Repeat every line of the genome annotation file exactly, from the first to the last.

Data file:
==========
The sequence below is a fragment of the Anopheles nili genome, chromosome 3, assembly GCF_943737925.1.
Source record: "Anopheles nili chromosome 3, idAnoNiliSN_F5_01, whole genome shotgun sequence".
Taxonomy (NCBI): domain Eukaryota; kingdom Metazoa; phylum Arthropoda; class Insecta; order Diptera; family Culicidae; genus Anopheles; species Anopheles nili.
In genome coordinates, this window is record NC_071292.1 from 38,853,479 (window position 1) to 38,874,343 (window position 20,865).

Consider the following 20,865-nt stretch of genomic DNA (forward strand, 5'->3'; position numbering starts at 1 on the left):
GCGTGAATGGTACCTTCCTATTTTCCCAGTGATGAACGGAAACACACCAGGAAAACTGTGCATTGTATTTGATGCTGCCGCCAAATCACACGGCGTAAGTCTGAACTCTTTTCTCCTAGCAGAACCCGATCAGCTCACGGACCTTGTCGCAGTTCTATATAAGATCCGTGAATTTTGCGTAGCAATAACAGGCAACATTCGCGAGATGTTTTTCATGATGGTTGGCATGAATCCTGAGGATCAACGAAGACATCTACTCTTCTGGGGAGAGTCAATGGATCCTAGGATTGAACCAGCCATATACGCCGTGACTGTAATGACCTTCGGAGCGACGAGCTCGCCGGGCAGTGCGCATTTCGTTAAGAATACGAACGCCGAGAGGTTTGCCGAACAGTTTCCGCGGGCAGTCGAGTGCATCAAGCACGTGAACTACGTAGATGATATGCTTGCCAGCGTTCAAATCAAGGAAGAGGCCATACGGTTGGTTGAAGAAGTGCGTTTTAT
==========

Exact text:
The sequence below is a fragment of the Anopheles nili genome, chromosome 3, assembly GCF_943737925.1.
Source record: "Anopheles nili chromosome 3, idAnoNiliSN_F5_01, whole genome shotgun sequence".
Taxonomy (NCBI): domain Eukaryota; kingdom Metazoa; phylum Arthropoda; class Insecta; order Diptera; family Culicidae; genus Anopheles; species Anopheles nili.
In genome coordinates, this window is record NC_071292.1 from 38,853,479 (window position 1) to 38,874,343 (window position 20,865).

Consider the following 20,865-nt stretch of genomic DNA (forward strand, 5'->3'; position numbering starts at 1 on the left):
GCGTGAATGGTACCTTCCTATTTTCCCAGTGATGAACGGAAACACACCAGGAAAACTGTGCATTGTATTTGATGCTGCCGCCAAATCACACGGCGTAAGTCTGAACTCTTTTCTCCTAGCAGAACCCGATCAGCTCACGGACCTTGTCGCAGTTCTATATAAGATCCGTGAATTTTGCGTAGCAATAACAGGCAACATTCGCGAGATGTTTTTCATGATGGTTGGCATGAATCCTGAGGATCAACGAAGACATCTACTCTTCTGGGGAGAGTCAATGGATCCTAGGATTGAACCAGCCATATACGCCGTGACTGTAATGACCTTCGGAGCGACGAGCTCGCCGGGCAGTGCGCATTTCGTTAAGAATACGAACGCCGAGAGGTTTGCCGAACAGTTTCCGCGGGCAGTCGAGTGCATCAAGCACGTGAACTACGTAGATGATATGCTTGCCAGCGTTCAAATCAAGGAAGAGGCCATACGGTTGGTTGAAGAAGTGCGTTTTAT